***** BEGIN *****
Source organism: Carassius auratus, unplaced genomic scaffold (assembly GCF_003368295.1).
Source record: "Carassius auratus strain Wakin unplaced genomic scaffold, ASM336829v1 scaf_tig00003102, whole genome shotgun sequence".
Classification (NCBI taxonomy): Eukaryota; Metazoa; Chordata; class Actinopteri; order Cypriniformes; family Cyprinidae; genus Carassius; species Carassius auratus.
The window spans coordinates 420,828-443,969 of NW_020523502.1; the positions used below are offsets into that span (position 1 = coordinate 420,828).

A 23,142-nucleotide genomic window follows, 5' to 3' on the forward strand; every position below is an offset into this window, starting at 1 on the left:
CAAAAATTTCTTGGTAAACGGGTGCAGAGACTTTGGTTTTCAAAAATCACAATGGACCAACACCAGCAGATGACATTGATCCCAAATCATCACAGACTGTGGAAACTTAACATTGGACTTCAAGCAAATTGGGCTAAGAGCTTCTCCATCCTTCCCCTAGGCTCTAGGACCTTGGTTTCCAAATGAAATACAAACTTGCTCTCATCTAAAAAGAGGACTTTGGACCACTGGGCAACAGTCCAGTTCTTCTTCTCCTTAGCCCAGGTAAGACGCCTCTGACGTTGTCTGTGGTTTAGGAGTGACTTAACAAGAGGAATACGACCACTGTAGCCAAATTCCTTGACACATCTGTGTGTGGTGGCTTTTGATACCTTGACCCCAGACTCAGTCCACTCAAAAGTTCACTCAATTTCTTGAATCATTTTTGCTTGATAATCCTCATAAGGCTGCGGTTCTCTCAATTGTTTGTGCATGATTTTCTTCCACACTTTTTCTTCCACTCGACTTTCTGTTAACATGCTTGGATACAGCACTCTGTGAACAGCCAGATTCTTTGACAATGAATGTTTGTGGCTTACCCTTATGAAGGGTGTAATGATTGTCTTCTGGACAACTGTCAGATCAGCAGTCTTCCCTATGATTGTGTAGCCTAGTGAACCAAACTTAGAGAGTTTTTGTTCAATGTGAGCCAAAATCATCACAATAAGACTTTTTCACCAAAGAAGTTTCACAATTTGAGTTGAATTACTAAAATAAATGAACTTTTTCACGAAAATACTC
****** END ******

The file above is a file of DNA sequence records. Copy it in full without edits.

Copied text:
Source organism: Carassius auratus, unplaced genomic scaffold (assembly GCF_003368295.1).
Source record: "Carassius auratus strain Wakin unplaced genomic scaffold, ASM336829v1 scaf_tig00003102, whole genome shotgun sequence".
Classification (NCBI taxonomy): Eukaryota; Metazoa; Chordata; class Actinopteri; order Cypriniformes; family Cyprinidae; genus Carassius; species Carassius auratus.
The window spans coordinates 420,828-443,969 of NW_020523502.1; the positions used below are offsets into that span (position 1 = coordinate 420,828).

A 23,142-nucleotide genomic window follows, 5' to 3' on the forward strand; every position below is an offset into this window, starting at 1 on the left:
CAAAAATTTCTTGGTAAACGGGTGCAGAGACTTTGGTTTTCAAAAATCACAATGGACCAACACCAGCAGATGACATTGATCCCAAATCATCACAGACTGTGGAAACTTAACATTGGACTTCAAGCAAATTGGGCTAAGAGCTTCTCCATCCTTCCCCTAGGCTCTAGGACCTTGGTTTCCAAATGAAATACAAACTTGCTCTCATCTAAAAAGAGGACTTTGGACCACTGGGCAACAGTCCAGTTCTTCTTCTCCTTAGCCCAGGTAAGACGCCTCTGACGTTGTCTGTGGTTTAGGAGTGACTTAACAAGAGGAATACGACCACTGTAGCCAAATTCCTTGACACATCTGTGTGTGGTGGCTTTTGATACCTTGACCCCAGACTCAGTCCACTCAAAAGTTCACTCAATTTCTTGAATCATTTTTGCTTGATAATCCTCATAAGGCTGCGGTTCTCTCAATTGTTTGTGCATGATTTTCTTCCACACTTTTTCTTCCACTCGACTTTCTGTTAACATGCTTGGATACAGCACTCTGTGAACAGCCAGATTCTTTGACAATGAATGTTTGTGGCTTACCCTTATGAAGGGTGTAATGATTGTCTTCTGGACAACTGTCAGATCAGCAGTCTTCCCTATGATTGTGTAGCCTAGTGAACCAAACTTAGAGAGTTTTTGTTCAATGTGAGCCAAAATCATCACAATAAGACTTTTTCACCAAAGAAGTTTCACAATTTGAGTTGAATTACTAAAATAAATGAACTTTTTCACGAAAATACTC